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Re: "that normally meek geeks will stand up is one that politicians must find terrifying."

"After all, if you have nothing to hide you have nothing to fear, right?"

And if a politician ACTUALLY ADHERES to that and say, "Fine by me."?

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Charles 9
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Re: This is bad for business.

"How many companies do you suppose are under contract to keep their data encrypted to protect their customers?"

Simple. No one's above THE LAW. If the law compels you to break the contract and takes precedence over contract law, guess who wins.

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Charles 9
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Re: @GrumpyKiwi - Open source?

"Oh and the terrorists will keep enjoying good quality encryption software they already have."

Which will thus stick out like sore thumbs since the State can't read them. AND there are ways to stymie steganography to make even that risky. The thing about encryption in the past was that it wasn't a risk back then to talk in code. Now the mere use of encryption can be very risky, possible to detect in flight (and thus trace), and so on. The trouble with "hiding in plain sight" comes when plain sight severely limits your options.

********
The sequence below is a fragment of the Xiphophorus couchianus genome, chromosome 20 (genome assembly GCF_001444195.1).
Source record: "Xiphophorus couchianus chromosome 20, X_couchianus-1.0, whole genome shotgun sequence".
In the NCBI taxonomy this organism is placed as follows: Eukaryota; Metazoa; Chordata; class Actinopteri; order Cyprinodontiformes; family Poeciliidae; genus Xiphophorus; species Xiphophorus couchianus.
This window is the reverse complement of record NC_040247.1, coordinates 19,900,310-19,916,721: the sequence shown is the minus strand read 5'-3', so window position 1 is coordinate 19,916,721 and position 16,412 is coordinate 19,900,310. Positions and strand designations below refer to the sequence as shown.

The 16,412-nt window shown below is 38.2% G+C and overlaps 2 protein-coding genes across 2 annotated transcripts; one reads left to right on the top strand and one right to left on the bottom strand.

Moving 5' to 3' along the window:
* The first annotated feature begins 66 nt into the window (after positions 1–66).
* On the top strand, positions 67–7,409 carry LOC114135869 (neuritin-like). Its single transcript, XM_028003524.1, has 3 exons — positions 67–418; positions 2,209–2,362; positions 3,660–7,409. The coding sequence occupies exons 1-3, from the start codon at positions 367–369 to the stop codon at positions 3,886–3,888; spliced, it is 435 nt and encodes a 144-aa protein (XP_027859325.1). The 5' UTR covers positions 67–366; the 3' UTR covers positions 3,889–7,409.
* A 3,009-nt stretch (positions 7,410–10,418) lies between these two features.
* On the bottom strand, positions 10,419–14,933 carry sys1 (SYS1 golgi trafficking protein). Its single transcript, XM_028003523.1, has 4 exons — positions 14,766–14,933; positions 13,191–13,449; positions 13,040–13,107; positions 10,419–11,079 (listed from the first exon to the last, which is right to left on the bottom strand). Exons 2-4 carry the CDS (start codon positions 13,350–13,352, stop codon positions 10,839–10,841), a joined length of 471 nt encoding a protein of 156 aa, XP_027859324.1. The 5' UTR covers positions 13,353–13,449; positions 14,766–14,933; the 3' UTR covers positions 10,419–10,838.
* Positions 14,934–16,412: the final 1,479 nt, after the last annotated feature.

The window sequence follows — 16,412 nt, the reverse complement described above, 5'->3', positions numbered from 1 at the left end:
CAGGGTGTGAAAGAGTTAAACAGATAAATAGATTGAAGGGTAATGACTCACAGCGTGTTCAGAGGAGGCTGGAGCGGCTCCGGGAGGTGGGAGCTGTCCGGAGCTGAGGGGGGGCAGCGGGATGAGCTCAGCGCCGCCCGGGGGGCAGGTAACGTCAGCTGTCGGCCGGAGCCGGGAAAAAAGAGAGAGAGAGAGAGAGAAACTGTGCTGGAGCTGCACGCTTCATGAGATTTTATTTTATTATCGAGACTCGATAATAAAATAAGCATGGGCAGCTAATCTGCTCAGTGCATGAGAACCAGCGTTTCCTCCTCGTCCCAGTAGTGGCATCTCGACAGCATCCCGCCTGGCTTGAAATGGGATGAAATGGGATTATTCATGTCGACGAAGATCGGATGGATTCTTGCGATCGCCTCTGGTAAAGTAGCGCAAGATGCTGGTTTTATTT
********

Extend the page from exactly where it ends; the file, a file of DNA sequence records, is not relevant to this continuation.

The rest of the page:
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Australian oppn. leader wants to do something about Bitcoin, because terrorism and crypto

Charles 9
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"It's 2017, we should have specific people in high level government / the cabinet with proven knowledge and preferably qualifications in Technology and only allow these people to talk about technology rather than allowing the 2 most senior politicians to sound like my Nan talking about "that infernal machine""

How would you go about forcing this into place AND keeping it in place given the political environment? You're trying to force intelligence on a body that PRIDES itself on being stupid.

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Boeing preps pilotless passenger flights – once it has solved the Sully problem, of course

Charles 9
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Re: Human Pilotless Plane? I don't think so, Tim.

"A human will keep trying up until the end. I would trust a human over a computer any day."